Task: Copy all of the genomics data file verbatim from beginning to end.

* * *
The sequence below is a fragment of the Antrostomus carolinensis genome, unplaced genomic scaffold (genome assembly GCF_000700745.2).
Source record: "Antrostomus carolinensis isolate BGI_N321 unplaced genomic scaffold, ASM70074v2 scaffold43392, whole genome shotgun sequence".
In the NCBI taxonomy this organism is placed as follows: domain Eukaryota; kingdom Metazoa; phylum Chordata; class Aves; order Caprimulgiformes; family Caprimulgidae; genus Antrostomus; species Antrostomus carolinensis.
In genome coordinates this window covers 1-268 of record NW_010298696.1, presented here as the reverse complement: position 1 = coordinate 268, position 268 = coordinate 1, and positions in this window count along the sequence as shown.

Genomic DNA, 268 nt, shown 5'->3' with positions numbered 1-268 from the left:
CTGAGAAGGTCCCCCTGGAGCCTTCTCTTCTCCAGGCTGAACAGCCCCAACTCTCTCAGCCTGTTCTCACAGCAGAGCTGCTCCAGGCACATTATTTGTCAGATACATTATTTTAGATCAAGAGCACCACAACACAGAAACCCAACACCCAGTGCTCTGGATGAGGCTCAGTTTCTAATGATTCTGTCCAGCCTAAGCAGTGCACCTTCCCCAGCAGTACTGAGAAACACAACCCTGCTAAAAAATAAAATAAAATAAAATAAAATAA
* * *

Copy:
The sequence below is a fragment of the Antrostomus carolinensis genome, unplaced genomic scaffold (genome assembly GCF_000700745.2).
Source record: "Antrostomus carolinensis isolate BGI_N321 unplaced genomic scaffold, ASM70074v2 scaffold43392, whole genome shotgun sequence".
In the NCBI taxonomy this organism is placed as follows: domain Eukaryota; kingdom Metazoa; phylum Chordata; class Aves; order Caprimulgiformes; family Caprimulgidae; genus Antrostomus; species Antrostomus carolinensis.
In genome coordinates this window covers 1-268 of record NW_010298696.1, presented here as the reverse complement: position 1 = coordinate 268, position 268 = coordinate 1, and positions in this window count along the sequence as shown.

Genomic DNA, 268 nt, shown 5'->3' with positions numbered 1-268 from the left:
CTGAGAAGGTCCCCCTGGAGCCTTCTCTTCTCCAGGCTGAACAGCCCCAACTCTCTCAGCCTGTTCTCACAGCAGAGCTGCTCCAGGCACATTATTTGTCAGATACATTATTTTAGATCAAGAGCACCACAACACAGAAACCCAACACCCAGTGCTCTGGATGAGGCTCAGTTTCTAATGATTCTGTCCAGCCTAAGCAGTGCACCTTCCCCAGCAGTACTGAGAAACACAACCCTGCTAAAAAATAAAATAAAATAAAATAAAATAA